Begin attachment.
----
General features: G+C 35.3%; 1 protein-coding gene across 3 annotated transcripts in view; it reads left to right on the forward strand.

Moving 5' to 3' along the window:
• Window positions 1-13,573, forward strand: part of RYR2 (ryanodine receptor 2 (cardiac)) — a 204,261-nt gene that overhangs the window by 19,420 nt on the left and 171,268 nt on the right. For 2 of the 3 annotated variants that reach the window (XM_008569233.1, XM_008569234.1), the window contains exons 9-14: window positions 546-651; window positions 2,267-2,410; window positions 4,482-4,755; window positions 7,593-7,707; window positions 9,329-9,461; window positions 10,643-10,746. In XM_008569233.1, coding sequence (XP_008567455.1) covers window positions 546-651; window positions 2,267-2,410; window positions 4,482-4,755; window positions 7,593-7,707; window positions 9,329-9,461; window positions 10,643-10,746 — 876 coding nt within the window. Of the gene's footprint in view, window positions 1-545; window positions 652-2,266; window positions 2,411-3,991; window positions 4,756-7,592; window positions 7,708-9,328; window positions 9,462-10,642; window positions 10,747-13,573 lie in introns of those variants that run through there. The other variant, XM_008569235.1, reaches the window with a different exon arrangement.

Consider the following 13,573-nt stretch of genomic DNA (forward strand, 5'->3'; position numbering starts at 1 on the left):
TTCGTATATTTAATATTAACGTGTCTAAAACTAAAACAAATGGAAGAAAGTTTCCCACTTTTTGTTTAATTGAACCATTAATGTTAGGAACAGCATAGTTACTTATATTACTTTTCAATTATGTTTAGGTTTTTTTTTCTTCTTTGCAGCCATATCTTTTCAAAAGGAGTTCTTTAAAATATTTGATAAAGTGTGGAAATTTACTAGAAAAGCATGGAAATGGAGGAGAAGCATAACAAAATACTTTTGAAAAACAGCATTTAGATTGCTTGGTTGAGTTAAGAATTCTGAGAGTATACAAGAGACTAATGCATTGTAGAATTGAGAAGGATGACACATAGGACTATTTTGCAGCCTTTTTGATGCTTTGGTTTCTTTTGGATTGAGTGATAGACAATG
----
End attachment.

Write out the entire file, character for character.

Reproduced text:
General features: G+C 35.3%; 1 protein-coding gene across 3 annotated transcripts in view; it reads left to right on the forward strand.

Moving 5' to 3' along the window:
• Window positions 1-13,573, forward strand: part of RYR2 (ryanodine receptor 2 (cardiac)) — a 204,261-nt gene that overhangs the window by 19,420 nt on the left and 171,268 nt on the right. For 2 of the 3 annotated variants that reach the window (XM_008569233.1, XM_008569234.1), the window contains exons 9-14: window positions 546-651; window positions 2,267-2,410; window positions 4,482-4,755; window positions 7,593-7,707; window positions 9,329-9,461; window positions 10,643-10,746. In XM_008569233.1, coding sequence (XP_008567455.1) covers window positions 546-651; window positions 2,267-2,410; window positions 4,482-4,755; window positions 7,593-7,707; window positions 9,329-9,461; window positions 10,643-10,746 — 876 coding nt within the window. Of the gene's footprint in view, window positions 1-545; window positions 652-2,266; window positions 2,411-3,991; window positions 4,756-7,592; window positions 7,708-9,328; window positions 9,462-10,642; window positions 10,747-13,573 lie in introns of those variants that run through there. The other variant, XM_008569235.1, reaches the window with a different exon arrangement.

Consider the following 13,573-nt stretch of genomic DNA (forward strand, 5'->3'; position numbering starts at 1 on the left):
TTCGTATATTTAATATTAACGTGTCTAAAACTAAAACAAATGGAAGAAAGTTTCCCACTTTTTGTTTAATTGAACCATTAATGTTAGGAACAGCATAGTTACTTATATTACTTTTCAATTATGTTTAGGTTTTTTTTTCTTCTTTGCAGCCATATCTTTTCAAAAGGAGTTCTTTAAAATATTTGATAAAGTGTGGAAATTTACTAGAAAAGCATGGAAATGGAGGAGAAGCATAACAAAATACTTTTGAAAAACAGCATTTAGATTGCTTGGTTGAGTTAAGAATTCTGAGAGTATACAAGAGACTAATGCATTGTAGAATTGAGAAGGATGACACATAGGACTATTTTGCAGCCTTTTTGATGCTTTGGTTTCTTTTGGATTGAGTGATAGACAATG